Hello, my name is Dana and I am a Depressionista. I have Seasonal Affective Disorder (SAD) which means my depression is tied to the weather; my mood plummets every fall and stays low until spring. I’m also a mom, wife, daughter, sister, friend, writer and shopaholic. On a perfect day, I have a perfect life and I remind myself over and over how very lucky I am. But sometimes, as great as my life is, I am completely overwhelmed — and even though I’m so, so lucky, depression gets the best of me. On those days, I hibernate under my duvet, I go to bed at 8:30 p.m., I stop calling the people I love because my brain tells me they don’t want to hear from me when I’m down. I’m also much more likely to burst into tears at the drop of a hat.
Depressionista — (n) One who is depressed, but by God, she’s fabulous!
I was first diagnosed with depression in university but I’ve had it all my life, even as a kid. When my son was born, I experienced post-partum depression, which was a whole new kind of suckage. Not only was I a sleep-deprived mess, I was also responsible for loving and nurturing two little people while my brain lied to me in weird and sometimes exciting ways. It told me my husband didn’t like the baby, that I should leave him, that I should just drive right into that highway median because I was so, so tired and I just couldn’t do life anymore.
Lies. Depression lies all the time. She is such a bitch.
Flannery O’Conner once said “I write because I don’t know what I think until I read what I say,” and that pretty much sums up my writing life. I would add that sometimes I don’t know what I feel either. I’m so busy driving, picking up, folding laundry and making dinners no one will eat, that I often forget to check in with my feelings. Sometimes I forget to have them at all, until I start crying for no apparent reason!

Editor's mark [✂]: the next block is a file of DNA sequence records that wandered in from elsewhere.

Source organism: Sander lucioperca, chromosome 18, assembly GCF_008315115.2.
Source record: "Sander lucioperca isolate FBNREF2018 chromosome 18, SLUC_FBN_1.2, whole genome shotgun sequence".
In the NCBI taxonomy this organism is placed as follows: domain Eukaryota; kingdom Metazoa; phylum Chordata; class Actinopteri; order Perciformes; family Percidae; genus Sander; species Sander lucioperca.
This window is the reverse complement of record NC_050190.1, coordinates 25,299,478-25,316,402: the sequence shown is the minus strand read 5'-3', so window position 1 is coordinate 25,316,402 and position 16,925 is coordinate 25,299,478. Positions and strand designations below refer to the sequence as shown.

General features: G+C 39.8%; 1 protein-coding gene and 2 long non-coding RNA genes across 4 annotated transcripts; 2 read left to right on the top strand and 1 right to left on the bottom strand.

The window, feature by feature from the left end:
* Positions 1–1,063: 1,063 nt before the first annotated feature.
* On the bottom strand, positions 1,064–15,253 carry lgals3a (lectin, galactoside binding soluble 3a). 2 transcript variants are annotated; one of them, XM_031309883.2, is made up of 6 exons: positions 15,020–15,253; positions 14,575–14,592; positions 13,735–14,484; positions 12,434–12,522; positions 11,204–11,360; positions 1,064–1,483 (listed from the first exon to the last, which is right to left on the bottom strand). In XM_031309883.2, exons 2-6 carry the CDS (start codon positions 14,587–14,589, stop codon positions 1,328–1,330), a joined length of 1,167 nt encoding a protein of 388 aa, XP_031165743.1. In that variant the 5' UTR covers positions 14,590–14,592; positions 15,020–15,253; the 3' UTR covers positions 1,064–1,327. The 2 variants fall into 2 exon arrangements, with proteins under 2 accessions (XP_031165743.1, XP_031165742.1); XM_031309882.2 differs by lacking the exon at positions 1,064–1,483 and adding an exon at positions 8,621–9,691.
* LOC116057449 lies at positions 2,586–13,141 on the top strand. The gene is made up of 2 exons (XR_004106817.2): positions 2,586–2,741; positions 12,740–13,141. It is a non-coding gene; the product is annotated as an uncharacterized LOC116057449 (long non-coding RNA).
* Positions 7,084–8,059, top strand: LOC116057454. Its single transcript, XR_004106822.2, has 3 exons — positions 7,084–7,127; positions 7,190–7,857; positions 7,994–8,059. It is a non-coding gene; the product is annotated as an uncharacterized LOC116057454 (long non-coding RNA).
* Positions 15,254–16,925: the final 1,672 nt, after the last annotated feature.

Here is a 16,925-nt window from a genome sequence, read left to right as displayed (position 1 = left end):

I started the Suburban Escapist because I work very hard on my mental health and over the years, I’ve learned a lot about what it takes to battle depression and win. And I know I’m not alone. According to the Canadian Association for Mental Health, one in five Canadians suffers from depression in any given year. So, I fight and I share what I’ve learned because sometimes being OK is hard work. I have to take care of my mind every single day; I take antidepressants and Omega-3s, I exercise, I do yoga, I meditate…and if that doesn’t work, well, then I escape the suburbs however I can.
HOW I ESCAPE THE SUBURBS
I escape the cold Canadian winters whenever I can. Sometimes my escapes are just little road trips and sometimes I’m lucky enough to head to a beach, where the sun is warm and my SAD is better. I come back stronger and ready to face the remaining cold months, content in the knowledge that summer is closer than it was yesterday. Sunshiny Canadian summers are the ultimate balm for my achy heart and I spend the warm months building up my good memory cache with trips to the cottage and family road trips.
Sometimes I can’t just leave the country to escape my depression (so unfair, right?) Money can’t buy happiness but shopping for pretty, colourful things is one of my go-to mood boosters. It may sound trite but getting out and looking at beautiful things on a cold, gloomy day is exponentially better for my mood than staying home and hiding under my duvet. Last year, during a particularly bad bout of SAD, I discovered the whimsical world of Lilly Pulitzer fashion and I spent way too much money updating my wardrobe with bright colours and tropical prints. It’s hard to feel truly awful when you look like a tropical cocktail. I love my Lilly so much, I decided to integrate that same sense of fun into my home decor. Bye-bye beige, hello flamingos!
Dana’s Dirty Book Club
What do I do when I can’t travel or shop? I escape into the pages of a dirty book. I make no secret of the fact that my favourite books are equal parts sexy, funny and well written but I guess not everyone is so open about their smutty cravings. I tried to start a Dirty Book Club in Oakville but it never really took off. Apparently, people are eager to ask me for suggestions in private but they’re less willing to discuss the juicy parts in public. I’m not ready to stop talking about dirty books all together though; so, I’ll just talk about them here. By myself. But I know you’re totally going to read my book reviews and read a few dirty books too.